Burari Deaths: A legal perspective on mental health
By Ananya Dash
The author is a first-year law student at National Law University Odisha.
Eleven members of a family in the Burari neighbourhood of Delhi were found mysteriously dead on the morning of 1st July 2018.
The news sent shockwaves across the nation but what followed was sensationalism by media and a lack of meaningful discourse around this bizarre incident.
The recent docuseries on Netflix, House of secrets: Burari Deaths directed by Leena Yadav tries to shed much needed light on the probable causes and the aftermath of this incident.
One of the primary themes in the series was mental health and its stigmatisation within Indian Society. This article shall try to provide the reader with an insight into what the Indian Law says on Mental Health, Illness and shall analyse the need for further legislation on the same.
The Mental Healthcare Act, 2017 received the assent of the president on 7th April 2017. The intent behind introducing the said act was to provide mental healthcare, protect and fulfil the rights of the people seeking help for mental illness. It replaced the earlier existing Mental Healthcare Act of 1987.
Definitions: Mental Illness and Mental Healthcare
Mental Illness– It is defined as a “substantial disorder of thinking, mood, perception or orientation that grossly impairs judgment or capacity to recognize reality or fulfill ordinary demands of life. It includes mental conditions associated with drug abuse or alcohol”.
Mental Healthcare-It includes analysis and diagnosis of a person’s mental condition, subsequent treatment and rehabilitation required as per the diagnosis of an illness.
Rights of the persons with mental illness
The act enlists certain rights that shall be guaranteed to people with mental illness. Every person with any mental illness shall have the right to live with dignity and privacy, rights that have been recognised as fundamental rights under Article 21 of the Indian Constitution.
Advance Directive- Section 5 of the act states that a person with mental illness will have a say in the course of the treatment and he/she can make an advance directive regarding the same. It shall contain details about how the treatment shall proceed and other requisites.
This provision is a significant departure from the Mental Healthcare Act, 1987 because the act intends to empower persons with mental illness.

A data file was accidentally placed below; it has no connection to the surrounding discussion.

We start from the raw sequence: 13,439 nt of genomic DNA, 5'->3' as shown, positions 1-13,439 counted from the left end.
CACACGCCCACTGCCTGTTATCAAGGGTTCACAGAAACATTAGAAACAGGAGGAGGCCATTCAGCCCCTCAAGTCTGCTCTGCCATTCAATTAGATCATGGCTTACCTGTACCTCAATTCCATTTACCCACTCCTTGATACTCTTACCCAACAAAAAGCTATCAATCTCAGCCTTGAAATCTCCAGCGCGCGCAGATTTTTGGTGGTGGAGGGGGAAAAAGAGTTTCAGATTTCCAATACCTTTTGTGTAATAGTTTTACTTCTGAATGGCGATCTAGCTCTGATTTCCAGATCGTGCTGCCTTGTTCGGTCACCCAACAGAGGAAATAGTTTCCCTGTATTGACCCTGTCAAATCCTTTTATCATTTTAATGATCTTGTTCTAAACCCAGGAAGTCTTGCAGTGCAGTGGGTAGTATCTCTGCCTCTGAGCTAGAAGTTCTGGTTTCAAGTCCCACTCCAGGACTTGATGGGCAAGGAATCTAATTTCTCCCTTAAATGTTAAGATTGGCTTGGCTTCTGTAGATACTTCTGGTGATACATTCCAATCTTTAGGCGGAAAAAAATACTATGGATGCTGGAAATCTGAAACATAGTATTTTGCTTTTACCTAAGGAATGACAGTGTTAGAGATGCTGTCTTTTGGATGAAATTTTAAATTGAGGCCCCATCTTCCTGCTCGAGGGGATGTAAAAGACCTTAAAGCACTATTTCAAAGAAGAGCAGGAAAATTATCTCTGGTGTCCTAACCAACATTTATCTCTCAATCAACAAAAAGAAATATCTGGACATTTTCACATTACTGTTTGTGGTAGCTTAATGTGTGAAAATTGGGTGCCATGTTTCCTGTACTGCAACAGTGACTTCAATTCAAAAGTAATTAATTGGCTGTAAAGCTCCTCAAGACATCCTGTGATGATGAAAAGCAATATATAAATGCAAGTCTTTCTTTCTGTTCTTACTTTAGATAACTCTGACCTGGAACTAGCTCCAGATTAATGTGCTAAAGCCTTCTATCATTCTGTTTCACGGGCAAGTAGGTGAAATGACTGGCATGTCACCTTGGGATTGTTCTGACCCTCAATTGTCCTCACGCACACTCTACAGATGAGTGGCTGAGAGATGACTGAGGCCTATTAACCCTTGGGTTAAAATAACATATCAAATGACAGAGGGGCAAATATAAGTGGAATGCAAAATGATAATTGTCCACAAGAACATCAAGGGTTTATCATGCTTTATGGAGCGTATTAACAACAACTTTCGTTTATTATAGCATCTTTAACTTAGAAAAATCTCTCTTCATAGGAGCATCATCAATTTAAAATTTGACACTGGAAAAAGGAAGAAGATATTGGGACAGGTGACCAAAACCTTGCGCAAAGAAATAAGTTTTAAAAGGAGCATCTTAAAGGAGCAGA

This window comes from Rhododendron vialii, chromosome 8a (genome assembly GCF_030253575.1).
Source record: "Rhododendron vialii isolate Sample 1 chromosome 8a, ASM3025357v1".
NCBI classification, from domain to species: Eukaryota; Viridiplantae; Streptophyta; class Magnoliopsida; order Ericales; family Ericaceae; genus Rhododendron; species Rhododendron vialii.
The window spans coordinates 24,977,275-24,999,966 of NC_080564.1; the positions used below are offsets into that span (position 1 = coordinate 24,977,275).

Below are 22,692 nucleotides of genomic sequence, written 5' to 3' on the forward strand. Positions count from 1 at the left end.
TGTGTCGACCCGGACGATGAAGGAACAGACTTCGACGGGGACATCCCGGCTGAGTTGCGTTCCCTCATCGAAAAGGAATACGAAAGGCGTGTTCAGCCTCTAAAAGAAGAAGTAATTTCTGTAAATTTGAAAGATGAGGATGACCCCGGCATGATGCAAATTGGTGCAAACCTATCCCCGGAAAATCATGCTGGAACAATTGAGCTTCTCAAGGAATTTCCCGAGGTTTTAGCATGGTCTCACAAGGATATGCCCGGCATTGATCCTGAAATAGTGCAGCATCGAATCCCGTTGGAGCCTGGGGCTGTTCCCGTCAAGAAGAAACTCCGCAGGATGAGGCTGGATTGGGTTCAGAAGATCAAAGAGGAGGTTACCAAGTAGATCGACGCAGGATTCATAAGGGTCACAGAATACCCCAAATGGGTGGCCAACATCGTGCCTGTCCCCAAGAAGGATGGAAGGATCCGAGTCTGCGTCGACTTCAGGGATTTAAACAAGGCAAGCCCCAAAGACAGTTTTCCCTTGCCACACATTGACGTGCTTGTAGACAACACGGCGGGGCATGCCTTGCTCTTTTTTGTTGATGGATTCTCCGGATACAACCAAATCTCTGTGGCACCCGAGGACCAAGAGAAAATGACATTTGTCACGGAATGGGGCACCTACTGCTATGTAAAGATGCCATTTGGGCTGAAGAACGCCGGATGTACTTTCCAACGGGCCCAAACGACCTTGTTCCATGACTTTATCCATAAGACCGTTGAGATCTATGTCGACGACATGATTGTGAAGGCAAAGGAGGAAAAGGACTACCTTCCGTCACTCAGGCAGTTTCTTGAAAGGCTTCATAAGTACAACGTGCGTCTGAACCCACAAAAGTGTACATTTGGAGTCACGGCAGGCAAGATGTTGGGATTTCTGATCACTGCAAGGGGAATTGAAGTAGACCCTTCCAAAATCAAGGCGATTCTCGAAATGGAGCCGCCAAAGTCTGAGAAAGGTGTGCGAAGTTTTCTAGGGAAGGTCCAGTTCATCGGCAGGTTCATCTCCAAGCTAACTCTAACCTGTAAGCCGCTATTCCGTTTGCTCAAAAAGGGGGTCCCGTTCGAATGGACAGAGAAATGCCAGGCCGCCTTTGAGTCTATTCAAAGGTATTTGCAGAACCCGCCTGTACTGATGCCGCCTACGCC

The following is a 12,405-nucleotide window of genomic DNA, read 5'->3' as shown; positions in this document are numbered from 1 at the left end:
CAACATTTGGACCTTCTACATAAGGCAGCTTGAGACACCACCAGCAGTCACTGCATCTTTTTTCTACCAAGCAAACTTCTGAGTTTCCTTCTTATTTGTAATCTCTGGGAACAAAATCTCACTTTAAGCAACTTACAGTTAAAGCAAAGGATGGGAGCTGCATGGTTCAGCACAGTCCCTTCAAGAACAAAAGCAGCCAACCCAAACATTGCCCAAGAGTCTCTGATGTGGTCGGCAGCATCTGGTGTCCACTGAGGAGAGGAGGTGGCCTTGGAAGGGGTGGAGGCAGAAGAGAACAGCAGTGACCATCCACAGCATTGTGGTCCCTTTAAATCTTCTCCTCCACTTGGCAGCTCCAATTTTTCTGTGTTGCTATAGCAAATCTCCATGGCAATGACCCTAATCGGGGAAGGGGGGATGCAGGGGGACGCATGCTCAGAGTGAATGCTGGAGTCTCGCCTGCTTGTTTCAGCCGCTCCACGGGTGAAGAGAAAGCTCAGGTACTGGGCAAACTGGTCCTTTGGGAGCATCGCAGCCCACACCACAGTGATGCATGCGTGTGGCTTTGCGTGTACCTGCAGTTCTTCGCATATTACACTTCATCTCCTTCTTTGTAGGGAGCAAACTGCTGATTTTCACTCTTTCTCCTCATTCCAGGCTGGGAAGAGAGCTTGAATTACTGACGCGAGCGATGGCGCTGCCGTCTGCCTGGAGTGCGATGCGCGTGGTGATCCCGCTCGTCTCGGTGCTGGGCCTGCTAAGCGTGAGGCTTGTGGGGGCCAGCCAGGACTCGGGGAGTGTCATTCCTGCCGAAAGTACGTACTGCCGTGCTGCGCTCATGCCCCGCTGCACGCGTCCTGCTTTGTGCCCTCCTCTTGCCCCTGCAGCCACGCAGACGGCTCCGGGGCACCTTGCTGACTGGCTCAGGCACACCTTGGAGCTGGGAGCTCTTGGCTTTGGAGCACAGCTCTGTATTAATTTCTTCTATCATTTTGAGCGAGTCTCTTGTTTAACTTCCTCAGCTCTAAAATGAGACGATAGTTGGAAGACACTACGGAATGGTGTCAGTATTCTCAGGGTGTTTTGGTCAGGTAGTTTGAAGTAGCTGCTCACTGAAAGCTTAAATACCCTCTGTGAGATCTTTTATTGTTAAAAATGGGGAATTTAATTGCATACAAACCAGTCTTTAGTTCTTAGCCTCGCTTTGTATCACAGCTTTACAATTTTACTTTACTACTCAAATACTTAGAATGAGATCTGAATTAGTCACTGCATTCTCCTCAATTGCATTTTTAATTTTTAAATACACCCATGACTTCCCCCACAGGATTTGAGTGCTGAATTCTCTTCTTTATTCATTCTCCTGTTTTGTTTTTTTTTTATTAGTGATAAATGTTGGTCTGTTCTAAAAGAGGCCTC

Attempt to Suicide as an Offence
Section 115 of the act states that any person who attempts to commit suicide shall be presumed to be under severe stress unless proven otherwise. This reduces the scope of Section 309 of the IPC, which penalizes attempt to suicide.
This is a welcome step since, it allows suicide to be viewed as a psychological problem and does not restrict it to the narrow definition of a criminal offense, except under certain circumstances. The recognition can further the cause of destigmatizing mental health and illness.
Concerns and Suggestions
The Mental Health Care Act, 2017 is indeed a positive step towards destigmatizing mental health but there are certain shortcomings that need to be addressed.
The lack of adequate medical infrastructure and professionals can slow down the implementation process of the said act. Therefore, a steady flow of funds and support should be ensured by central and state governments to improve the existing infrastructure.
The Act recognizes Mental Health majorly as a clinical problem that can be treated only by medicines and clinical procedures. The issue of prevention and promotion of mental well-being has been sidelined.
A lot of experts were of the opinion that the definition of ‘Mental Health Professional’ as mentioned in Section 2(r) of the act should be expanded to include psychotherapists, psychoanalysts, and counselors under its ambit.
The Pandemic has worsened the already existing crisis of mental health in the country. In the present conditions, the speedy implementation of the said act can ensure certain protections to persons with mental illness and reinforce the significance of mental health. More regulatory frameworks that deal with mental illness and aim to promote mental well-being are welcomed.
Burari Deaths Reason: What is Badh Tapasya? (thecinemaholic.com)
4 thoughts on “Burari Deaths: A legal perspective on mental health”
When it comes to blogging the topics which gain the maximum traction are always preferred. This is one of them, Honestly I didn’t need any extra thing to add on while trying to improve its SEO score. It means author played her part very carefully. The blog is well written and is easy to understand. Congrats Ananya.
Founder of LAWOGS.
A very Good explanation & informative blog
Very well explained and informative blog
This was a refreshing take on the Burari Deaths incident! I love how the blog wasn’t just a bunch of information dump but rather very well divided into subtopics with information that is genuinely helpful. Kudos to the writer and the Lawogs team!